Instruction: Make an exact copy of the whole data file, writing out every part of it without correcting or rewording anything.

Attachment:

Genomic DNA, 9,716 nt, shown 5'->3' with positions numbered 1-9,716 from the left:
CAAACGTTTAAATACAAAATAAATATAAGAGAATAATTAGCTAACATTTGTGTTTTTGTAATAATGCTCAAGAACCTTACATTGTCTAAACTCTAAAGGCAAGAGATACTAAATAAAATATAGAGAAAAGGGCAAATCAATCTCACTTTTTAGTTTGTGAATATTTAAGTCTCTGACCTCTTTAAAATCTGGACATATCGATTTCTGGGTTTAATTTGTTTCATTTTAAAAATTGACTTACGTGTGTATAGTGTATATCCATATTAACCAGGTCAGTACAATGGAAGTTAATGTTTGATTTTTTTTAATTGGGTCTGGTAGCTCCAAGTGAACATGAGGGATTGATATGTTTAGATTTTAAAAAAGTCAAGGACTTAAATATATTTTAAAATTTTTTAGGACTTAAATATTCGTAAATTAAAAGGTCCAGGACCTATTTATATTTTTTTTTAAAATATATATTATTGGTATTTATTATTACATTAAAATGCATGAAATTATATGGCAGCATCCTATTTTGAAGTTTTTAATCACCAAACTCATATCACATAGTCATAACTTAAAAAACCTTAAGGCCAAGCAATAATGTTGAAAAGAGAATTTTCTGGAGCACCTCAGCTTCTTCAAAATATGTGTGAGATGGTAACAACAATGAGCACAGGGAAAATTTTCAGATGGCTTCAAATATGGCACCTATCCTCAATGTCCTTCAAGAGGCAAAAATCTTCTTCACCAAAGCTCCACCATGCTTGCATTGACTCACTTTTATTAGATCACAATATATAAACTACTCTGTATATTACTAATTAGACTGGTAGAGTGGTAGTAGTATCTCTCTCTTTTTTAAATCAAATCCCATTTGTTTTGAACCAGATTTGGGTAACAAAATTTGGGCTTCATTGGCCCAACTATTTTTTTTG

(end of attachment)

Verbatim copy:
Genomic DNA, 9,716 nt, shown 5'->3' with positions numbered 1-9,716 from the left:
CAAACGTTTAAATACAAAATAAATATAAGAGAATAATTAGCTAACATTTGTGTTTTTGTAATAATGCTCAAGAACCTTACATTGTCTAAACTCTAAAGGCAAGAGATACTAAATAAAATATAGAGAAAAGGGCAAATCAATCTCACTTTTTAGTTTGTGAATATTTAAGTCTCTGACCTCTTTAAAATCTGGACATATCGATTTCTGGGTTTAATTTGTTTCATTTTAAAAATTGACTTACGTGTGTATAGTGTATATCCATATTAACCAGGTCAGTACAATGGAAGTTAATGTTTGATTTTTTTTAATTGGGTCTGGTAGCTCCAAGTGAACATGAGGGATTGATATGTTTAGATTTTAAAAAAGTCAAGGACTTAAATATATTTTAAAATTTTTTAGGACTTAAATATTCGTAAATTAAAAGGTCCAGGACCTATTTATATTTTTTTTTAAAATATATATTATTGGTATTTATTATTACATTAAAATGCATGAAATTATATGGCAGCATCCTATTTTGAAGTTTTTAATCACCAAACTCATATCACATAGTCATAACTTAAAAAACCTTAAGGCCAAGCAATAATGTTGAAAAGAGAATTTTCTGGAGCACCTCAGCTTCTTCAAAATATGTGTGAGATGGTAACAACAATGAGCACAGGGAAAATTTTCAGATGGCTTCAAATATGGCACCTATCCTCAATGTCCTTCAAGAGGCAAAAATCTTCTTCACCAAAGCTCCACCATGCTTGCATTGACTCACTTTTATTAGATCACAATATATAAACTACTCTGTATATTACTAATTAGACTGGTAGAGTGGTAGTAGTATCTCTCTCTTTTTTAAATCAAATCCCATTTGTTTTGAACCAGATTTGGGTAACAAAATTTGGGCTTCATTGGCCCAACTATTTTTTTTG